Posts Tagged ‘Legend of the Seeker’

Acting that “isolates and intensifies” the truth

January 22, 2013

Everyone remarks on Craig Horner’s extraordinary work portraying the experience of physical pain as Richard Cypher. This performance challenge is most spectacular in the episode “Denna” (directed by Michael Hurst). Craig describes it as the greatest challenge in filming The Legend of the Seeker, but also the episode he considers the best out of both seasons.

Standard acting advice on portraying pain or suffering is to resist the temptation to make it loud. In the words of Peter Hall, “A child who comes toward you trying not to cry (but who is filled with suppressed tears) is incredibly moving. But a child crying his heart out, a child in extremis, is less certain of our acceptance.”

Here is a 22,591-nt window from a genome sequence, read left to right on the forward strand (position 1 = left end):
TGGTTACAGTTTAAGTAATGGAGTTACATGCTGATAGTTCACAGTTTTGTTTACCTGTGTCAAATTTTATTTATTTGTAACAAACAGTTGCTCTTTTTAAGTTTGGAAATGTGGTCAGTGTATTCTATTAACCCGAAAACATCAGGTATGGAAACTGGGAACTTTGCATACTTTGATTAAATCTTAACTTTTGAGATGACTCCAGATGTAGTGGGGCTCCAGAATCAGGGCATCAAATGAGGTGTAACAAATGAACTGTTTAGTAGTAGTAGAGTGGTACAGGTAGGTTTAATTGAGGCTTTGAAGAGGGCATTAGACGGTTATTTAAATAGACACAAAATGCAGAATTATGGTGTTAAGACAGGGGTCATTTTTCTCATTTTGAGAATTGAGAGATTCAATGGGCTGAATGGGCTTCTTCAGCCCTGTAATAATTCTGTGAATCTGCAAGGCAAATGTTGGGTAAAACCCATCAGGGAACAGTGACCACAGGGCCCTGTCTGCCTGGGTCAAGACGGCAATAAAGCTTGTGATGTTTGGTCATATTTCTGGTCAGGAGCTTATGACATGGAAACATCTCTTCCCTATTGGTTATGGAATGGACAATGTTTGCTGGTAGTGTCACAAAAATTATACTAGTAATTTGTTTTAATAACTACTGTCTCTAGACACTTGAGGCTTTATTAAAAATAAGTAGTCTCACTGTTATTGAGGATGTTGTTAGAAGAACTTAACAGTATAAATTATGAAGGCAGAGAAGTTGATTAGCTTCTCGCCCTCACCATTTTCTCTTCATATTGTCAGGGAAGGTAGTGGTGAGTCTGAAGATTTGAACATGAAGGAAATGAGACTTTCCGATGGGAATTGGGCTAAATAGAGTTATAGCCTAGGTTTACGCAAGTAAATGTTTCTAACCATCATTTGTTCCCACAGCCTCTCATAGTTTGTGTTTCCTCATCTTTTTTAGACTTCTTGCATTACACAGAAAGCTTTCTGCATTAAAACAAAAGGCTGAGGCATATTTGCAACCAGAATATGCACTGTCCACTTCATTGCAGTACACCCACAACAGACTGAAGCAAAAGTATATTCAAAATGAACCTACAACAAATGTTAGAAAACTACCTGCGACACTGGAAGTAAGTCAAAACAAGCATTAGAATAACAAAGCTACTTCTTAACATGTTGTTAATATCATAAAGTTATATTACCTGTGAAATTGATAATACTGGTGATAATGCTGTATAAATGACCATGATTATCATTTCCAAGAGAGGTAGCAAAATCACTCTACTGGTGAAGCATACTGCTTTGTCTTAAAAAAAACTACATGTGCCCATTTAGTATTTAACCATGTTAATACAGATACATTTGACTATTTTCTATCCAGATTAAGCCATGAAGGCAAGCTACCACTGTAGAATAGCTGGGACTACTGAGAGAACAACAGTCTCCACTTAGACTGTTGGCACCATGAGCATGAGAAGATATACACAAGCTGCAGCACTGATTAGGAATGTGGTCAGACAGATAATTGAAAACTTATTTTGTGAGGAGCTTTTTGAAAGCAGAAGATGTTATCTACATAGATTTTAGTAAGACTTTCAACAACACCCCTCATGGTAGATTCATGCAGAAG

Craig found a way to bring out the extreme nature of the pain in the torture sequence without violating this rule of drama. Of course, a magical weapon like the agiel helps. There are no points of comparison for the wise-asses in the audience to insist they could endure the same with more composure, because the hypothetical potential of the agiel’s magic is “unimaginable.”

But perhaps more importantly, he has a well-developed political torture sequence to work with in “Denna” – a full complement of psychological torture techniques enrich the exposition of the idea of torture in images.


In a book on acting first published in 1925, Stark Young wrote: “When an actor does a torture scene we are harrowed and sickened not because we think him tortured, but because we receive from him at that moment an idea of torture so compelling that it moves us, moves us more powerfully, perhaps, than the same blood and wounds in life might have done. He does not blur any truth but that of mere accidental externality. He does not, in so far as he is good, blur truth at all, but isolates and intensifies it to fuller power.”